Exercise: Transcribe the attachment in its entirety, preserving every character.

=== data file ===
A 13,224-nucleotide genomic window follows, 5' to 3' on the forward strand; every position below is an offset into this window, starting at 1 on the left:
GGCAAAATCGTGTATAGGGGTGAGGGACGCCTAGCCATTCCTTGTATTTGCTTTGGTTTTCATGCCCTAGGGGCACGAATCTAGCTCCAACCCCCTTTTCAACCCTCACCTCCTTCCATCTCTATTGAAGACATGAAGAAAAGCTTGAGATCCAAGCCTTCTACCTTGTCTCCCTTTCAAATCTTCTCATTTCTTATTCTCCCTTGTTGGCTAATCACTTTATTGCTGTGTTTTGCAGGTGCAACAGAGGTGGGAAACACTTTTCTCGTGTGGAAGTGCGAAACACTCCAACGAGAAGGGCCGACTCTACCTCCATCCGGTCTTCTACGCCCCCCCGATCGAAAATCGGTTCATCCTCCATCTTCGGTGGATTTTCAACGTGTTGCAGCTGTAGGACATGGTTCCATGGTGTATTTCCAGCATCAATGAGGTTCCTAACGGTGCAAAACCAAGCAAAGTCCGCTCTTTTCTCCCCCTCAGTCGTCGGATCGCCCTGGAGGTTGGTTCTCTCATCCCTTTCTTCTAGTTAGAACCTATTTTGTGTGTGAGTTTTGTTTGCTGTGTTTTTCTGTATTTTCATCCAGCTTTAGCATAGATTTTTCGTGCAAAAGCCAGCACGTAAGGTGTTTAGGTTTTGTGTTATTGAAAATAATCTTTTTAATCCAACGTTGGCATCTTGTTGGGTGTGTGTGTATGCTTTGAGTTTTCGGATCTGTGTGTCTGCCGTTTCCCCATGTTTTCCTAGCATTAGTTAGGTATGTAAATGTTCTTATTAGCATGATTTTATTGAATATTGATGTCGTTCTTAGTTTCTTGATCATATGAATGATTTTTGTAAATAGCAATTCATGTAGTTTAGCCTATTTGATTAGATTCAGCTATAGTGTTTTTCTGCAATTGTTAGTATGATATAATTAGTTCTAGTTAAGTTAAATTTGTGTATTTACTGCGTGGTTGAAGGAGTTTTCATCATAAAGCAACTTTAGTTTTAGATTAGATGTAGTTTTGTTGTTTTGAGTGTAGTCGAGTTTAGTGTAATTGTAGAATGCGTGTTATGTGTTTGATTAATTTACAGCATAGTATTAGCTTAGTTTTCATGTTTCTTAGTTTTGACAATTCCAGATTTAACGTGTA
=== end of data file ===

A 13,224-nucleotide genomic window follows, 5' to 3' on the forward strand; every position below is an offset into this window, starting at 1 on the left:
GGCAAAATCGTGTATAGGGGTGAGGGACGCCTAGCCATTCCTTGTATTTGCTTTGGTTTTCATGCCCTAGGGGCACGAATCTAGCTCCAACCCCCTTTTCAACCCTCACCTCCTTCCATCTCTATTGAAGACATGAAGAAAAGCTTGAGATCCAAGCCTTCTACCTTGTCTCCCTTTCAAATCTTCTCATTTCTTATTCTCCCTTGTTGGCTAATCACTTTATTGCTGTGTTTTGCAGGTGCAACAGAGGTGGGAAACACTTTTCTCGTGTGGAAGTGCGAAACACTCCAACGAGAAGGGCCGACTCTACCTCCATCCGGTCTTCTACGCCCCCCCGATCGAAAATCGGTTCATCCTCCATCTTCGGTGGATTTTCAACGTGTTGCAGCTGTAGGACATGGTTCCATGGTGTATTTCCAGCATCAATGAGGTTCCTAACGGTGCAAAACCAAGCAAAGTCCGCTCTTTTCTCCCCCTCAGTCGTCGGATCGCCCTGGAGGTTGGTTCTCTCATCCCTTTCTTCTAGTTAGAACCTATTTTGTGTGTGAGTTTTGTTTGCTGTGTTTTTCTGTATTTTCATCCAGCTTTAGCATAGATTTTTCGTGCAAAAGCCAGCACGTAAGGTGTTTAGGTTTTGTGTTATTGAAAATAATCTTTTTAATCCAACGTTGGCATCTTGTTGGGTGTGTGTGTATGCTTTGAGTTTTCGGATCTGTGTGTCTGCCGTTTCCCCATGTTTTCCTAGCATTAGTTAGGTATGTAAATGTTCTTATTAGCATGATTTTATTGAATATTGATGTCGTTCTTAGTTTCTTGATCATATGAATGATTTTTGTAAATAGCAATTCATGTAGTTTAGCCTATTTGATTAGATTCAGCTATAGTGTTTTTCTGCAATTGTTAGTATGATATAATTAGTTCTAGTTAAGTTAAATTTGTGTATTTACTGCGTGGTTGAAGGAGTTTTCATCATAAAGCAACTTTAGTTTTAGATTAGATGTAGTTTTGTTGTTTTGAGTGTAGTCGAGTTTAGTGTAATTGTAGAATGCGTGTTATGTGTTTGATTAATTTACAGCATAGTATTAGCTTAGTTTTCATGTTTCTTAGTTTTGACAATTCCAGATTTAACGTGTA